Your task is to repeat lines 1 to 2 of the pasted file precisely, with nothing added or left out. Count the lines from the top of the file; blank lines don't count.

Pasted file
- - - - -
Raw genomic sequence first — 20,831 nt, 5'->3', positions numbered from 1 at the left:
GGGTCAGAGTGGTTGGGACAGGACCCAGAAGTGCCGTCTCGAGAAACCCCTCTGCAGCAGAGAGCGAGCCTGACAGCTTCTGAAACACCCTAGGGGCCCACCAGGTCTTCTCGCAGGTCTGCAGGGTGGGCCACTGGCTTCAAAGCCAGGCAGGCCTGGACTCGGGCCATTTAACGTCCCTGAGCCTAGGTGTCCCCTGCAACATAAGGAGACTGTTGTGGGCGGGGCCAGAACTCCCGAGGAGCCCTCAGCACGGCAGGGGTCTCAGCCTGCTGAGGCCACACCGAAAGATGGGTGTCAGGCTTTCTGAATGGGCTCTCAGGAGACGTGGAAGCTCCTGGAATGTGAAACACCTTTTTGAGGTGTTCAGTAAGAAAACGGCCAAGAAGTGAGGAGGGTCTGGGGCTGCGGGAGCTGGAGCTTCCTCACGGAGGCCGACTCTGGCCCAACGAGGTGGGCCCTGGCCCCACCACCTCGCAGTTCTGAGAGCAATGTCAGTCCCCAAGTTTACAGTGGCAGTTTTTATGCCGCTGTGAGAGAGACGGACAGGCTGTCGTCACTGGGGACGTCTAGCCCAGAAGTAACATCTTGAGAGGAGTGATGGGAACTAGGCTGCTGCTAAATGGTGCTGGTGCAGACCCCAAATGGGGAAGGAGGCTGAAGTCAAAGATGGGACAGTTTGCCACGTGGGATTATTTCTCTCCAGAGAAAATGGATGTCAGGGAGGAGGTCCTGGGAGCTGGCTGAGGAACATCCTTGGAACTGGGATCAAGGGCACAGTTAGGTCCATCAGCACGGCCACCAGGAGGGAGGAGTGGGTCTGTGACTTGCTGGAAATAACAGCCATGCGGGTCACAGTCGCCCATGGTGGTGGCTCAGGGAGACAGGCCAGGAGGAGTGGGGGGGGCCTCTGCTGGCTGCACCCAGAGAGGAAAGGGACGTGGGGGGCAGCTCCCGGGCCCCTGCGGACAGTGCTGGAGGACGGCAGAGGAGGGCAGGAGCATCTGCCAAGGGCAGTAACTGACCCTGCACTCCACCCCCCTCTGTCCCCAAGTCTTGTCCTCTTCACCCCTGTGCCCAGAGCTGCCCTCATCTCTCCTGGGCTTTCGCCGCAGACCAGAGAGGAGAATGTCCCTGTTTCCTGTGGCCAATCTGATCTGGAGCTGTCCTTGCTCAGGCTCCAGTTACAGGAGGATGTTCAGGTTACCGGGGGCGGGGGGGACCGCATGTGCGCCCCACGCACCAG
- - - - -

Raw genomic sequence first — 20,831 nt, 5'->3', positions numbered from 1 at the left:
GGGTCAGAGTGGTTGGGACAGGACCCAGAAGTGCCGTCTCGAGAAACCCCTCTGCAGCAGAGAGCGAGCCTGACAGCTTCTGAAACACCCTAGGGGCCCACCAGGTCTTCTCGCAGGTCTGCAGGGTGGGCCACTGGCTTCAAAGCCAGGCAGGCCTGGACTCGGGCCATTTAACGTCCCTGAGCCTAGGTGTCCCCTGCAACATAAGGAGACTGTTGTGGGCGGGGCCAGAACTCCCGAGGAGCCCTCAGCACGGCAGGGGTCTCAGCCTGCTGAGGCCACACCGAAAGATGGGTGTCAGGCTTTCTGAATGGGCTCTCAGGAGACGTGGAAGCTCCTGGAATGTGAAACACCTTTTTGAGGTGTTCAGTAAGAAAACGGCCAAGAAGTGAGGAGGGTCTGGGGCTGCGGGAGCTGGAGCTTCCTCACGGAGGCCGACTCTGGCCCAACGAGGTGGGCCCTGGCCCCACCACCTCGCAGTTCTGAGAGCAATGTCAGTCCCCAAGTTTACAGTGGCAGTTTTTATGCCGCTGTGAGAGAGACGGACAGGCTGTCGTCACTGGGGACGTCTAGCCCAGAAGTAACATCTTGAGAGGAGTGATGGGAACTAGGCTGCTGCTAAATGGTGCTGGTGCAGACCCCAAATGGGGAAGGAGGCTGAAGTCAAAGATGGGACAGTTTGCCACGTGGGATTATTTCTCTCCAGAGAAAATGGATGTCAGGGAGGAGGTCCTGGGAGCTGGCTGAGGAACATCCTTGGAACTGGGATCAAGGGCACAGTTAGGTCCATCAGCACGGCCACCAGGAGGGAGGAGTGGGTCTGTGACTTGCTGGAAATAACAGCCATGCGGGTCACAGTCGCCCATGGTGGTGGCTCAGGGAGACAGGCCAGGAGGAGTGGGGGGGGCCTCTGCTGGCTGCACCCAGAGAGGAAAGGGACGTGGGGGGCAGCTCCCGGGCCCCTGCGGACAGTGCTGGAGGACGGCAGAGGAGGGCAGGAGCATCTGCCAAGGGCAGTAACTGACCCTGCACTCCACCCCCCTCTGTCCCCAAGTCTTGTCCTCTTCACCCCTGTGCCCAGAGCTGCCCTCATCTCTCCTGGGCTTTCGCCGCAGACCAGAGAGGAGAATGTCCCTGTTTCCTGTGGCCAATCTGATCTGGAGCTGTCCTTGCTCAGGCTCCAGTTACAGGAGGATGTTCAGGTTACCGGGGGCGGGGGGGACCGCATGTGCGCCCCACGCACCAG